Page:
is stored as a list, then deletion goes from O(1) to O(n).
    If the insertion times are recorded in a dictionary, then
    the insertion order has to be sorted prior to iteration
    which makes iteration go from O(n) to O(n log n).


    Raymond
    Raymond Hettinger, Mar 20, 2009
    #5
  6. [Scott David Daniels]
    > The double-linked list part could be done with weakrefs and
    > perhaps Aahz would relax a bit.


    Am thinking that the __del__() takes care of business.
    The clear() operation removes the links and all references
    to them (including circular).


    Raymond
    Raymond Hettinger, Mar 20, 2009
    #6
  7. Raymond Hettinger

    Aaron Brady Guest

    On Mar 20, 1:50 pm, Scott David Daniels <> wrote:
    > Raymond Hettinger wrote:
    > > [Aahz]
    > >> The doubly-linked list part is what's sick and perverted.

    >
    > > The doubly-linked list part is what gives it big-oh running
    > > times the same as regular sets.  If the underlying sequence
    > > is stored as a list, then deletion goes from O(1) to O(n).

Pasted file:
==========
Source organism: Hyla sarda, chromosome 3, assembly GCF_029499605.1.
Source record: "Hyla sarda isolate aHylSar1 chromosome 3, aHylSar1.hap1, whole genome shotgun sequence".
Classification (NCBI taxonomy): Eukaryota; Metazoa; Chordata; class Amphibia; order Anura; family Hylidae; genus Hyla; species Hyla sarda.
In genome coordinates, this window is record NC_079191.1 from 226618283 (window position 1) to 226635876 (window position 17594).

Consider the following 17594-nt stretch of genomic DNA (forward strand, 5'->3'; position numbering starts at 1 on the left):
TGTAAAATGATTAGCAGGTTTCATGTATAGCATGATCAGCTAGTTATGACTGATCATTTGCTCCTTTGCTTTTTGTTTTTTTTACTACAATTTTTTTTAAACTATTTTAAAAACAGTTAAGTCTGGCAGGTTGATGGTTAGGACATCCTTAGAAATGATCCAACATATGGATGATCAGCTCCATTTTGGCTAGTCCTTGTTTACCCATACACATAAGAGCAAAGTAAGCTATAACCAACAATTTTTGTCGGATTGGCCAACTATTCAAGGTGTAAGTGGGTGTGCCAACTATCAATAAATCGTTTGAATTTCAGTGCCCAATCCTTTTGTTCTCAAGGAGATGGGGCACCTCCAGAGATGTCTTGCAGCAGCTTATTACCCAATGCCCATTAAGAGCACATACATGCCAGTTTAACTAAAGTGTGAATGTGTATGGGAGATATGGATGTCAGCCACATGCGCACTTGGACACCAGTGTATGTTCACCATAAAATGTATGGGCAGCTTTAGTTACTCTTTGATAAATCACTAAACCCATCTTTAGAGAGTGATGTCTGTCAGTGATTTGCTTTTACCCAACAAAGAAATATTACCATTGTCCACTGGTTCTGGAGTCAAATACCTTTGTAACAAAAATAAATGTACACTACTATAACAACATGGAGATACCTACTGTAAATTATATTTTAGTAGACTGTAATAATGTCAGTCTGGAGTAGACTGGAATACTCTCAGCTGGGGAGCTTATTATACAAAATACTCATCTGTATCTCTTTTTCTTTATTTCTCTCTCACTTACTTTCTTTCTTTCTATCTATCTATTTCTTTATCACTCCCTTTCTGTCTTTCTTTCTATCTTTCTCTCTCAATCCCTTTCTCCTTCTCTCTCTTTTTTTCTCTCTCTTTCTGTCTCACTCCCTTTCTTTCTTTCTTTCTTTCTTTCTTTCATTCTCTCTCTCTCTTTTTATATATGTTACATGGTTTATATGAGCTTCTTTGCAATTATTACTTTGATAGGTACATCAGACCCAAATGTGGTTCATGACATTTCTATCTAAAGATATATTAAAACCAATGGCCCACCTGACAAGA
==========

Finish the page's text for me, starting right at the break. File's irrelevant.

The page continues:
> > If the insertion times are recorded in a dictionary, then
    > > the insertion order has to be sorted prior to iteration
    > > which makes iteration go from O(n) to O(n log n).

    >
    > The double-linked list part could be done with weakrefs and
    > perhaps Aahz would relax a bit.
    >
    > --Scott David Daniels
    >


    Whether the structure holds one reference to its "containees" or three
    doesn't matter. But you're right, weakrefs are relaxing.

    I pronounce it the perfect data structure. Tell your CS 200 professor
    immediately. Shout it from the rooftops.

    IINM if I'm not mistaken, an O(1) 'multiadd' method wouldn't be hard
    either. If the item exists already, insert it in place in the linked
    list.
    Aaron Brady, Mar 21, 2009
    #7
  8. On Fri, 20 Mar 2009 11:50:28 -0700, Scott David Daniels wrote:

    > Raymond Hettinger wrote:
    >> [Aahz]
    >>> The doubly-linked list part is what's sick and perverted.

    >>
    >> The doubly-linked list part is what gives it big-oh running times the